By Ruben Lowman
Spraying for mosquitoes will begin this week in the unincorporated areas of Horry County and will continue through the summer.
Weather permitting, from 6 p.m. to 11 p.m. the county’s stormwater department will be out in trucks spraying to control the population of mosquitoes, a classic staple of the hot, humid Southern summer days and nights. Additionally, fogging trucks will be running between 4 am. and 6:30 a.m., with a focus on the county’s athletic fields, parks and boat landings, as the insects tend to proliferate in many of these areas and there is a high volume of human activity at these locations in the summer months.
“We know where the hotspots are as far as issues we’ve had in the past and that’s where we go,” said James Brock, Horry County Mosquito Program Manager.
Brock said they run six trucks all over Horry, and they have a good idea at this point where the major problem areas are, and they make sure to highlight them with spraying. As the county has grown in population, particularly in subdivisions and neighborhoods, Brock said that has meant they go into those areas more frequently and make assessments about the local mosquito population and then begin spraying if necessary.
“We’re treating everything we can treat. I have guys out everyday, we go into subdivisions and assess them and look for areas that reach the threshold we need to begin spraying.”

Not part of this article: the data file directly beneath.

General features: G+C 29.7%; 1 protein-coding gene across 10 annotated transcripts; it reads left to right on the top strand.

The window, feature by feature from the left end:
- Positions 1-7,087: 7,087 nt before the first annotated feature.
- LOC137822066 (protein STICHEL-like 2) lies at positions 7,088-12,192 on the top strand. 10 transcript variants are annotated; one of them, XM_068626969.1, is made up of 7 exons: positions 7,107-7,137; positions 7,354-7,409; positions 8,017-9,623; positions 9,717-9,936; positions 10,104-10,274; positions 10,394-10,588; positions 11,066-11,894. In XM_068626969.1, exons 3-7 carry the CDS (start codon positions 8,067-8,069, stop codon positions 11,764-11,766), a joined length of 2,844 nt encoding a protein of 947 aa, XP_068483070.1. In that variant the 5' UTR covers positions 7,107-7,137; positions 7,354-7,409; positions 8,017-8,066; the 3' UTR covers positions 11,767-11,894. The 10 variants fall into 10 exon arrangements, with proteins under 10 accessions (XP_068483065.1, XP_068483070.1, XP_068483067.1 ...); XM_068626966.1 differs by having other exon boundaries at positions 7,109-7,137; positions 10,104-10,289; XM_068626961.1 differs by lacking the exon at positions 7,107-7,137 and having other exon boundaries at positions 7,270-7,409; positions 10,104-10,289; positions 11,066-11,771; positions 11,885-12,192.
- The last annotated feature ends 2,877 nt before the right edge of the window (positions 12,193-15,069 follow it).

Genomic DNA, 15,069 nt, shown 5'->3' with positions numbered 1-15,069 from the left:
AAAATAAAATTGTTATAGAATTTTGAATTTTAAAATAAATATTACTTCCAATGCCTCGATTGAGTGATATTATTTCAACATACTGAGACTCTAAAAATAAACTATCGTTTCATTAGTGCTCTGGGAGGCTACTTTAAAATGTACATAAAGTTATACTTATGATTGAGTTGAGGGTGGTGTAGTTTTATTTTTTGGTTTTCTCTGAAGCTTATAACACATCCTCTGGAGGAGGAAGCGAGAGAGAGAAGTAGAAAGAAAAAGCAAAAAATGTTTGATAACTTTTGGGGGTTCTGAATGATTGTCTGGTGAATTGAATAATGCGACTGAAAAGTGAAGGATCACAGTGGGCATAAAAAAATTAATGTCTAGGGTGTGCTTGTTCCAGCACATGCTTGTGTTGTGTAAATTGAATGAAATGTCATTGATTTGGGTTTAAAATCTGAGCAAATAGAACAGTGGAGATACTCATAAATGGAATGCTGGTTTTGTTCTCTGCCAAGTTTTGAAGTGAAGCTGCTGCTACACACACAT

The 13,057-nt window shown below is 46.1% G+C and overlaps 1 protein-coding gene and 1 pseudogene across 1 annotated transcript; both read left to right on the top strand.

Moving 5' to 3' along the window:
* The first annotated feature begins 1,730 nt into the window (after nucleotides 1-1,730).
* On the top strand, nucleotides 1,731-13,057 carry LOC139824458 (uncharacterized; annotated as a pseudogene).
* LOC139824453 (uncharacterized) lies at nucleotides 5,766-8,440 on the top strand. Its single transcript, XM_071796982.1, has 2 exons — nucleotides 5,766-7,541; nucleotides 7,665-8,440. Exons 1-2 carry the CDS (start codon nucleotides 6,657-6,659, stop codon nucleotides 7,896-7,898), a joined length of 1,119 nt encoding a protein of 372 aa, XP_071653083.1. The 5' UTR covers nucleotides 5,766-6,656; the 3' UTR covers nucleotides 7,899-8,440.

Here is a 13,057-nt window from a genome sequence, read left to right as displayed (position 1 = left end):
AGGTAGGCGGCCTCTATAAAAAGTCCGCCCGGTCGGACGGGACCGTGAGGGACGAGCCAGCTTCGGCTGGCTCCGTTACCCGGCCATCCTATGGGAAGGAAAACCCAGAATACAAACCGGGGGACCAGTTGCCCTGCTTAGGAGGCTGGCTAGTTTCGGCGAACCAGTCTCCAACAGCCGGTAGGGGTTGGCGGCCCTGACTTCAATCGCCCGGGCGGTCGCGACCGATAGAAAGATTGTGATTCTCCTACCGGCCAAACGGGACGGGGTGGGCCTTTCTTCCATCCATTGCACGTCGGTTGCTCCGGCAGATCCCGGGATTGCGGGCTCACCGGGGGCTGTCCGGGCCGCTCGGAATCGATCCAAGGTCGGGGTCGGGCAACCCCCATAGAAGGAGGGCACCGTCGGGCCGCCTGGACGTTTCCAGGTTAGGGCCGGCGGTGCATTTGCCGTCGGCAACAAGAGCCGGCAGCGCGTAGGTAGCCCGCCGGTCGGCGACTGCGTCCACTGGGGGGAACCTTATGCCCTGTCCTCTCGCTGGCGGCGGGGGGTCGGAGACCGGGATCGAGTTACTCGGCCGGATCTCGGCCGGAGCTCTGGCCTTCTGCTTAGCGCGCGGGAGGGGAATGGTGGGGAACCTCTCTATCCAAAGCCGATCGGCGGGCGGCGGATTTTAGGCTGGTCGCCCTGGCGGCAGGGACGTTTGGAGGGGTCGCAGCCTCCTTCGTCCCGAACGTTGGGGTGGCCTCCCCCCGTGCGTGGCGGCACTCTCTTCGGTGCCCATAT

The stormwater department operates the mosquito control program and offers regular service to residents all over the county. Brock said they will begin making assessments about areas in Little River and Longs beginning this week.
“We will be going into subdivisions in the Little River and Longs area beginning this Wednesday to assess the threshold levels,” Brock said. “Wherever that threshold is met is where we’re going to spray.”
In addition to the problems areas the department is already familiar with, Brock said anyone in the unincorporated areas can request mosquito spraying by calling the county’s road and drainage hotline at 843-381-8000 or by using the free HCConnect App on their smartphone. Brock said you can simply go to HCConnect and put in a service request and they will begin spraying around the area.
“Wherever the service request is is where we’re going to go,” Brock said.
The chemicals used for mosquito control spraying are approved by the EPA and pose minimal risk to humans or animals. Individuals with asthma or other respiratory illness may wish to stay indoors and close windows and doors during spraying. In addition, homegrown fruits and vegetables should be washed, scrubbed, and/or peeled before eating.
The county has said that in order to keep the honeybee population safe, beekeepers should contact the stormwater department to identify the location of their colonies or fill out a no-spray zone form on their website. Additionally, horse owners are reminded to consult with their veterinarian about getting their horses properly immunized against Eastern Equine Encephalitis (EEE), which is carried by mosquitoes and can be transmitted to humans.
Brock said there are a few things residents and visitors can do to help control the proportion of mosquitoes as we move into the summer season and they begin to proliferate more.
“Residents can help us out by policing their yards, wear light-colored clothing, using some kind of bug repellent and just being mindful and aware that mosquitoes are most active at dusk and dawn,” Brock said.
Spraying by truck will begin this week and Brock said aerial spraying will begin in May.